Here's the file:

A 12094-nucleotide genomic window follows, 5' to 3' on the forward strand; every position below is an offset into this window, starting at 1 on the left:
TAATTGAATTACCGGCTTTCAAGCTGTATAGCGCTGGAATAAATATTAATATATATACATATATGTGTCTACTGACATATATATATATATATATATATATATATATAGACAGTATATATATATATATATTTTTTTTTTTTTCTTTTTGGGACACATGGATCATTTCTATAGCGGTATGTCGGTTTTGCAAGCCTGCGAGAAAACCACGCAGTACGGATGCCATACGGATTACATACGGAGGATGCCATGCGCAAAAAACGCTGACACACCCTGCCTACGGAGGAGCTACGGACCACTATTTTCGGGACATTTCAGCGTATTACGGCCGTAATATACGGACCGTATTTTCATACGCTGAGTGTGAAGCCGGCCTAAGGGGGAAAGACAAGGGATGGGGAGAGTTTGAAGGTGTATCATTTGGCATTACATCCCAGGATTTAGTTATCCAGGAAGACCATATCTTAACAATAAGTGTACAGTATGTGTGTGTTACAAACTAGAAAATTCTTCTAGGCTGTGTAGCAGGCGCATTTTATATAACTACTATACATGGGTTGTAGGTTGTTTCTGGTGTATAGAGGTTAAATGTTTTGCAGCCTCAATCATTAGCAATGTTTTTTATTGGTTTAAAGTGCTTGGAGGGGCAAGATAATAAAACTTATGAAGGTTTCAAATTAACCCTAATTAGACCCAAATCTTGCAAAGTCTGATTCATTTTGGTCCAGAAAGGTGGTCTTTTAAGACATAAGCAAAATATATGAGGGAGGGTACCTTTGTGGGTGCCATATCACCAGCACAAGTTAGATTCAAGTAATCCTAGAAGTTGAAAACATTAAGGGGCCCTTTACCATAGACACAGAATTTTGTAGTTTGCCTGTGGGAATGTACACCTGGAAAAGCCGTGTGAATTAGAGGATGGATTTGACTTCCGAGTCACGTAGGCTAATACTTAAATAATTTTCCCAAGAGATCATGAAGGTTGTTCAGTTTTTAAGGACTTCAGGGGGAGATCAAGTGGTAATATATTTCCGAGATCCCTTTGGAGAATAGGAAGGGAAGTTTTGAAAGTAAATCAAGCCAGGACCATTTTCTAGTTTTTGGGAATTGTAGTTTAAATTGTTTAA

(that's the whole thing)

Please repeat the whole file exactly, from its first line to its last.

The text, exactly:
A 12094-nucleotide genomic window follows, 5' to 3' on the forward strand; every position below is an offset into this window, starting at 1 on the left:
TAATTGAATTACCGGCTTTCAAGCTGTATAGCGCTGGAATAAATATTAATATATATACATATATGTGTCTACTGACATATATATATATATATATATATATATATATAGACAGTATATATATATATATATTTTTTTTTTTTTCTTTTTGGGACACATGGATCATTTCTATAGCGGTATGTCGGTTTTGCAAGCCTGCGAGAAAACCACGCAGTACGGATGCCATACGGATTACATACGGAGGATGCCATGCGCAAAAAACGCTGACACACCCTGCCTACGGAGGAGCTACGGACCACTATTTTCGGGACATTTCAGCGTATTACGGCCGTAATATACGGACCGTATTTTCATACGCTGAGTGTGAAGCCGGCCTAAGGGGGAAAGACAAGGGATGGGGAGAGTTTGAAGGTGTATCATTTGGCATTACATCCCAGGATTTAGTTATCCAGGAAGACCATATCTTAACAATAAGTGTACAGTATGTGTGTGTTACAAACTAGAAAATTCTTCTAGGCTGTGTAGCAGGCGCATTTTATATAACTACTATACATGGGTTGTAGGTTGTTTCTGGTGTATAGAGGTTAAATGTTTTGCAGCCTCAATCATTAGCAATGTTTTTTATTGGTTTAAAGTGCTTGGAGGGGCAAGATAATAAAACTTATGAAGGTTTCAAATTAACCCTAATTAGACCCAAATCTTGCAAAGTCTGATTCATTTTGGTCCAGAAAGGTGGTCTTTTAAGACATAAGCAAAATATATGAGGGAGGGTACCTTTGTGGGTGCCATATCACCAGCACAAGTTAGATTCAAGTAATCCTAGAAGTTGAAAACATTAAGGGGCCCTTTACCATAGACACAGAATTTTGTAGTTTGCCTGTGGGAATGTACACCTGGAAAAGCCGTGTGAATTAGAGGATGGATTTGACTTCCGAGTCACGTAGGCTAATACTTAAATAATTTTCCCAAGAGATCATGAAGGTTGTTCAGTTTTTAAGGACTTCAGGGGGAGATCAAGTGGTAATATATTTCCGAGATCCCTTTGGAGAATAGGAAGGGAAGTTTTGAAAGTAAATCAAGCCAGGACCATTTTCTAGTTTTTGGGAATTGTAGTTTAAATTGTTTAA